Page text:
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Creating Dynamic Input Custom Controls for IBM XPages with switchFacet ExtLib Controls
09/24/2012 by Chris Toohey
The Extension Library xe:switchFacet Control is quickly becoming my favorite go-to tool for Custom Control development work... but I don't think I use them in what might be considered a traditional sense.
Understanding the xe:switchFacet Control
At a glance, the xe:switchFacet reads like it's nothing more than a computed Subform. So let's get started by taking a look at a typical computed Subform.
For computed Subforms, a traditional Form Design Element uses some @Formula-driven logic to resolve which Subform should load at any given time.
Example Computed Subform for a Lotus Notes Domino Form
This Subform will use the value of the SomeField NotesItem on the Form/NotesDocument, and load the name-matched Subform. For example, if SomeField is "foo", it will load the "foo" Subform.
Where a Subform is external from the Form Design Element, the xe:switchFacet control actually uses the xp:this.facets facility to have really any control you wish as a child node of the given control. It computes which child node should be displayed at any given time based off code-driven logic.
Now let's take a look at a simple xe:switchFacet control:
This xe:switchFacet uses the selectedFacet property to evaluate which "xp:key"-keyed control it should return based on the currentDocument's SomeField value.
Unlike a Subform, the xe:switchFacet allows you to define a defaultFacet, in the event there is no matching keyed control.
Get the idea? The xe:switchFacet will only return the key-matched child control.
Using the xe:switchFacet Control
I love using xe:switchFacet controls in Custom Controls. The other day, I published example XPage markup using an xp:repeat control to display a custom control for "events". Here's that markup again:
If you look at the
xc:tile_event properties, take note of the configuration.type property. This custom control employs an xe:switchFacet control that checks the configuration.type property to load completely different content based on the property value. As mentioned in that article, I could just as well as set the configuration.type property to "minicard", thus changing what was returned at runtime.
Pretty basic, sure... but let's take this to another level. (And finally discuss the main topic of this article...)
Let's take a look at my xe:dynamic_input.xsp custom control:
This control allows you to completely control which input-type control is returned to the user at runtime based completely on configuration vs. hard-coding the desired input controls into the XPage.
Want a simple xp:inputText control?
How about Rich Text?
What about a RadioGroup with selectItems based on an @DbLookup?!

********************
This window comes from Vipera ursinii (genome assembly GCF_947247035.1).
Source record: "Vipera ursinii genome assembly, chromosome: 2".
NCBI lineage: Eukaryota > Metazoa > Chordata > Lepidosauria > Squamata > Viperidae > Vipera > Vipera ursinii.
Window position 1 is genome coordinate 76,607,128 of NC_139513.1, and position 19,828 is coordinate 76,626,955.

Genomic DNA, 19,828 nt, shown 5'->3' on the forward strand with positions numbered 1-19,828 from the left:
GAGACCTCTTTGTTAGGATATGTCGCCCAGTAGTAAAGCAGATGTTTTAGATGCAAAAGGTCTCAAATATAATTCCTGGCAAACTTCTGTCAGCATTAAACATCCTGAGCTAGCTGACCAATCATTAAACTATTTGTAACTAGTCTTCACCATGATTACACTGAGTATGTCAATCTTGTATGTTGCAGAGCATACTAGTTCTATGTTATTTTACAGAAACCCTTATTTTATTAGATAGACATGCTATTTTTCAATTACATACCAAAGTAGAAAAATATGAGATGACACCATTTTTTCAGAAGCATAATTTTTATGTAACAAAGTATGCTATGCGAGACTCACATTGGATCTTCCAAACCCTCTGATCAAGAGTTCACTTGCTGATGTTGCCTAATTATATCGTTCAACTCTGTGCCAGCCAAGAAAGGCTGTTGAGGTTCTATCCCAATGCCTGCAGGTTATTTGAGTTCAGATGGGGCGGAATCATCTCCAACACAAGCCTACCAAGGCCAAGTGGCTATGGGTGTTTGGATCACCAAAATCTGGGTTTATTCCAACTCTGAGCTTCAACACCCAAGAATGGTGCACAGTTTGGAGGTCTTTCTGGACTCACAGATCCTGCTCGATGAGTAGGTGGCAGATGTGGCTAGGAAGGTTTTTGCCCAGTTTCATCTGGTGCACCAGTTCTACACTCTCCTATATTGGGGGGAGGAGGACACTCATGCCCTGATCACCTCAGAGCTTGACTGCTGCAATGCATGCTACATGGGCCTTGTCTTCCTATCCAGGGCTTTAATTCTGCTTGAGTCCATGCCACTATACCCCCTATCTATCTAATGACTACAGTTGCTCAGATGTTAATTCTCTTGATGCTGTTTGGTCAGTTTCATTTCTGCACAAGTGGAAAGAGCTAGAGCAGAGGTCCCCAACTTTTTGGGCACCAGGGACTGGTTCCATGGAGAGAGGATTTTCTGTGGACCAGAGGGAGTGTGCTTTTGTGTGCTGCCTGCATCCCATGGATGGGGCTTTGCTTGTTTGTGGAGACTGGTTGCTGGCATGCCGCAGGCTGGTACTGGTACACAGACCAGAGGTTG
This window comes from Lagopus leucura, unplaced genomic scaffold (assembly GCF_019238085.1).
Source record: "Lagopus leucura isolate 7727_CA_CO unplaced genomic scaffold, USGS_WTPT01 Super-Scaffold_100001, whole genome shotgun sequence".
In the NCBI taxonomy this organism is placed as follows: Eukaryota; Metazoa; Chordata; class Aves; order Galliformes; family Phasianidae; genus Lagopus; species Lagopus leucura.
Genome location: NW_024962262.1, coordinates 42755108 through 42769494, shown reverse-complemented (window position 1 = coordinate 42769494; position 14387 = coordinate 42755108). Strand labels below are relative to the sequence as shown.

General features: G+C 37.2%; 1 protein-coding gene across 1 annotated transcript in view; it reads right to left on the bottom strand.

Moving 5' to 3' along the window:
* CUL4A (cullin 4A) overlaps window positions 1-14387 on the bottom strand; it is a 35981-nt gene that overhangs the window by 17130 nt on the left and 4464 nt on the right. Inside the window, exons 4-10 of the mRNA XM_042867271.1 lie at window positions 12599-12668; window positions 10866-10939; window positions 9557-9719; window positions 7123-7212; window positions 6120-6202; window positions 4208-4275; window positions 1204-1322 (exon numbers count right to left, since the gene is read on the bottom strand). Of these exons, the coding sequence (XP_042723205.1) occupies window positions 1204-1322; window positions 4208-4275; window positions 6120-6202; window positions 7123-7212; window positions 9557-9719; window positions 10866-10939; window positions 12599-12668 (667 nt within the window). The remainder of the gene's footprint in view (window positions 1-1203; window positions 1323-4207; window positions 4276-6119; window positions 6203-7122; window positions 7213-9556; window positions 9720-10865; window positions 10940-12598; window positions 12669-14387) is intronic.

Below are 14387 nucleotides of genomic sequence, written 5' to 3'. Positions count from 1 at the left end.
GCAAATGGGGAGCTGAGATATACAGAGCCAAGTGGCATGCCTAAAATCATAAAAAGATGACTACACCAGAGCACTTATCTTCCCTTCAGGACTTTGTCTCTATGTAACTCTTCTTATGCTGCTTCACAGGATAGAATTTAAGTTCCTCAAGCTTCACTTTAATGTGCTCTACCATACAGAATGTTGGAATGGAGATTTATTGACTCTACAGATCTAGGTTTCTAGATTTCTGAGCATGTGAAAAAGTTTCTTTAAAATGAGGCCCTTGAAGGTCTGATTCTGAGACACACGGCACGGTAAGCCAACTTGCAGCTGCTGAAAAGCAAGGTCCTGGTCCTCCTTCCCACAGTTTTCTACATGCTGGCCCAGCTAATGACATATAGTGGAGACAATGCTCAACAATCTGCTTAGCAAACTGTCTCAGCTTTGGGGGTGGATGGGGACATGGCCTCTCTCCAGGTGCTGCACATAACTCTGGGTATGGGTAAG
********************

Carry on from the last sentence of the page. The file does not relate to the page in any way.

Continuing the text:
Using the xe:switchFacet to control exactly what is returned at runtime based on Custom Control properties, I could literally wire every native property for any control, and simply pass values through to the controls based on something like a Resource Bundle.
-- or a "configuration" set of NotesDocuments.
In fact, I have a scenario for a project that I'm working on that required a non-technical user to create "surveys", each "survey" with completely unique fields and potential values. While I'm not saying that this exact technique should replace your standard XPages development of creating xp:inputText controls when you need a simple xp:inputText control, I am saying that the xe:switchFacet gives us options. And options can be an amazing thing.
Want to give it a spin? Check out the online demo for this article here:
It's another code-writing-code article... but hopefully this explains why I'm loving the xe:switchFacet control lately. Aside from the demo, I'm using this control to create single-element custom controls to house any/all of my NotesDocument rendering needs.
Need this repeat to display HTML Unordered ListItems (type="list")? Need it to display larger-scale HTML DIV (type="minicard")? Need it to display the entire document in a stylized read-only context (type="fulldoc")?
And the beauty of this is that I can just as easily add another keyed control to the xe:switchFacet-driven Custom Control and change what is displayed not through source code manipulation of various XPages... but in that Resource Bundle that defines which of my Custom Control's facets should actually display.
So are you using xe:switchFacet controls? If you didn't know about them before this article, how do you think you'll use them in your future XPages development? Comment/Like/Collaborate below!